In a lengthy ruling issued September 24, 2013, the Federal Court of Appeals of Canada affirmed a trial judge’s prior determination that Bell Helicopter intentionally infringed a Eurocopter patent and that Eurocopter is entitled to punitive damages from Bell.  Eurocopter’s patent covers an innovative helicopter landing gear design that Eurocopter developed and implemented on its EC120 and EC130 models.

The patent litigation between Bell Helicopter and Eurocopter has been pending for several years.  This most recent decision stems from Bell Helicopter’s appeal of a January 30, 2012 decision by a trial judge that Bell had infringed a claim of Eurocopter’s patent to its famous “Moustache” landing gear used on the EC120 and EC130 helicopters.  The Appeals Court rejected Bell Helicopter’s appeal of those issues and also concluded that Eurocopter is entitled to punitive damages based on Bell’s “bad faith and egregious conduct.” 

Although the Court noted that punitive damages should “only be awarded where the evidence shows that there has been high-handed, malicious, arbitrary or highly reprehensible conduct that departs to a marked degree from the ordinary standards of decent behaviour,” it found that Bell Helicopter’s behaviour in this case had exceeded that “high threshold.” p. 58.  The Court also noted that the purpose of punitive damages, “is not to compensate the plaintiff, but to give the defendant its just retribution, to deter the defendant and others from similar misconduct in the future, and to mark the community’s collective condemnation of what has happened.”  p. 58.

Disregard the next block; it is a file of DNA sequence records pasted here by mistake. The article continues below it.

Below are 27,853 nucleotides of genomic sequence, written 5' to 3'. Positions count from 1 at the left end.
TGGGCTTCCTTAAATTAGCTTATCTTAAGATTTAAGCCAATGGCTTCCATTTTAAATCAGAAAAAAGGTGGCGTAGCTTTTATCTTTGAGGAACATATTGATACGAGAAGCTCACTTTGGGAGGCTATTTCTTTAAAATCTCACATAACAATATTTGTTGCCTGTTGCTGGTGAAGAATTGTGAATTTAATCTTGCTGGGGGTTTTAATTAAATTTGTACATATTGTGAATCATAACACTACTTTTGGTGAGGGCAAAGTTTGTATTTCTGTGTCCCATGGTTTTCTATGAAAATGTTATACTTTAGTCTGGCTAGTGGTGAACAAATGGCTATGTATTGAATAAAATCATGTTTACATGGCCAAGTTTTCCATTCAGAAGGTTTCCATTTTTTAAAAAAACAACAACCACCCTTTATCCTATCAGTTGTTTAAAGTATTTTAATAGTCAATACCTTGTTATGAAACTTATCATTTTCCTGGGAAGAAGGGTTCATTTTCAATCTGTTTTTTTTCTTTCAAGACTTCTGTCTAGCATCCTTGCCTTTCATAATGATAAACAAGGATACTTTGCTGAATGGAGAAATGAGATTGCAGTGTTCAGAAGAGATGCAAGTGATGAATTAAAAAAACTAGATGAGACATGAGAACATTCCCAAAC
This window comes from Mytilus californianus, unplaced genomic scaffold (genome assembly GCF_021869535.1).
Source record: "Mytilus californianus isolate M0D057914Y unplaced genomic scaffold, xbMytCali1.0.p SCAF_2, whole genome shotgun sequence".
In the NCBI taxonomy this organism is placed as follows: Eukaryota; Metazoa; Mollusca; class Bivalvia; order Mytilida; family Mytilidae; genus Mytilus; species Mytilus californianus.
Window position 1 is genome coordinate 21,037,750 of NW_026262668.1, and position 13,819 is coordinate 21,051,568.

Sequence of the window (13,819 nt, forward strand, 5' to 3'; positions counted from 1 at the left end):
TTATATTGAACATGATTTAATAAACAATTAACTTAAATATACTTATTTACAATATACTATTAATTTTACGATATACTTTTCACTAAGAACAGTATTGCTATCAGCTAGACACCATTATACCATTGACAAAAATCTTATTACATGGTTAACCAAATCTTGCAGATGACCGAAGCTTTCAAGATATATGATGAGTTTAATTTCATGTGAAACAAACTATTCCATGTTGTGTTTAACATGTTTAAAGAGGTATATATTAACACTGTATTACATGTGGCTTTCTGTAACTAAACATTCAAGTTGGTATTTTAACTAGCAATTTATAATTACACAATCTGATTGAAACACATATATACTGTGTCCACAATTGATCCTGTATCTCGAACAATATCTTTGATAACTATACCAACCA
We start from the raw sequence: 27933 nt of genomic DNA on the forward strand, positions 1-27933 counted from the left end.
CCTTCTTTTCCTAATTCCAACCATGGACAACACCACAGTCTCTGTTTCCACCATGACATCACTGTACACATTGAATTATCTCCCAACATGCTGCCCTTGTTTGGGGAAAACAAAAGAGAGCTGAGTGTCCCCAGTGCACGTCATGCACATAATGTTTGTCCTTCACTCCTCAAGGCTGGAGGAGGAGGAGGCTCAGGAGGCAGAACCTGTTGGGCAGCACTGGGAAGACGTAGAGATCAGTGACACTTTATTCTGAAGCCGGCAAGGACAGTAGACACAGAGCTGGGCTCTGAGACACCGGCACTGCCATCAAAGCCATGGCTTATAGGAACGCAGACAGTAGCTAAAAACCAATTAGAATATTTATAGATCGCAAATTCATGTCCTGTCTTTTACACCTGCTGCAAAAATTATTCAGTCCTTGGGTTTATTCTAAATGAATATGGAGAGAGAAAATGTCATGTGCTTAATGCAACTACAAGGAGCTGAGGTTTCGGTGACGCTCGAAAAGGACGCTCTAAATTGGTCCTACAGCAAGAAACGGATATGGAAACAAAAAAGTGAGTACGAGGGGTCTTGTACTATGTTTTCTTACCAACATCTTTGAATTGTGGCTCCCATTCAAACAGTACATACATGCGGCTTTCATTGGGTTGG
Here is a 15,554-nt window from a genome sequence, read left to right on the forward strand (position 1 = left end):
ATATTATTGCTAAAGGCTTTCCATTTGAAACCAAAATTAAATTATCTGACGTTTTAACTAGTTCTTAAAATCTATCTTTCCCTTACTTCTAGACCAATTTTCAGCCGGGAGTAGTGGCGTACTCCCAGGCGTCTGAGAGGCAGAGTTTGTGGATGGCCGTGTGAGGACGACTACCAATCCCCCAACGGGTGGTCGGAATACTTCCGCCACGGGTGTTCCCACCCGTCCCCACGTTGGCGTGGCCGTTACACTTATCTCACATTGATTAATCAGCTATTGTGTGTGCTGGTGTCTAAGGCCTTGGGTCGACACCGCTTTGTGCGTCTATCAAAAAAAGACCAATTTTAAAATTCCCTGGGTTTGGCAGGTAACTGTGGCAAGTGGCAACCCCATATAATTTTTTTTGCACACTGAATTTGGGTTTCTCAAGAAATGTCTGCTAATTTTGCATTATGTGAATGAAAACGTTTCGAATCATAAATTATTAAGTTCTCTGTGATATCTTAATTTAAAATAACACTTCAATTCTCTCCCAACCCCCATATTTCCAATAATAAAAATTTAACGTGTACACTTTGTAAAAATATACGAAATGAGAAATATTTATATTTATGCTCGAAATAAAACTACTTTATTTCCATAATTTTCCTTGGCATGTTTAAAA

Applying those standards, the Appeals Court found that Bell Helicopter’s conduct justified an award of punitive damages, citing “credibility concerns” with Bell’s senior officials and the fact that “Bell Helicopter’s staff raised early on concerns” about copying Eurocopter’s design, “yet nothing was done to alleviate these concerns.” Rejecting Bell’s claim that it did not know about Eurocopter’s patent, the court concluded that “it simply defies belief that a large and sophisticated corporation such as Bell Helicopter would not verify intellectual property rights prior to embarking, as it did, on a research program directly involving the study of the landing gear of a leased EC120 helicopter.”  Worse yet, Bell Helicopter promoted the landing gear “as its own invention through an article by one of its senior technical staff specialists.”  pp. 67-68.   

With Bell Helicopter’s liability now decided, Eurocopter will have the opportunity to seek a specific amount of punitive damages in further court proceedings.  Eurocopter previously requested a punitive damage award of $25 million.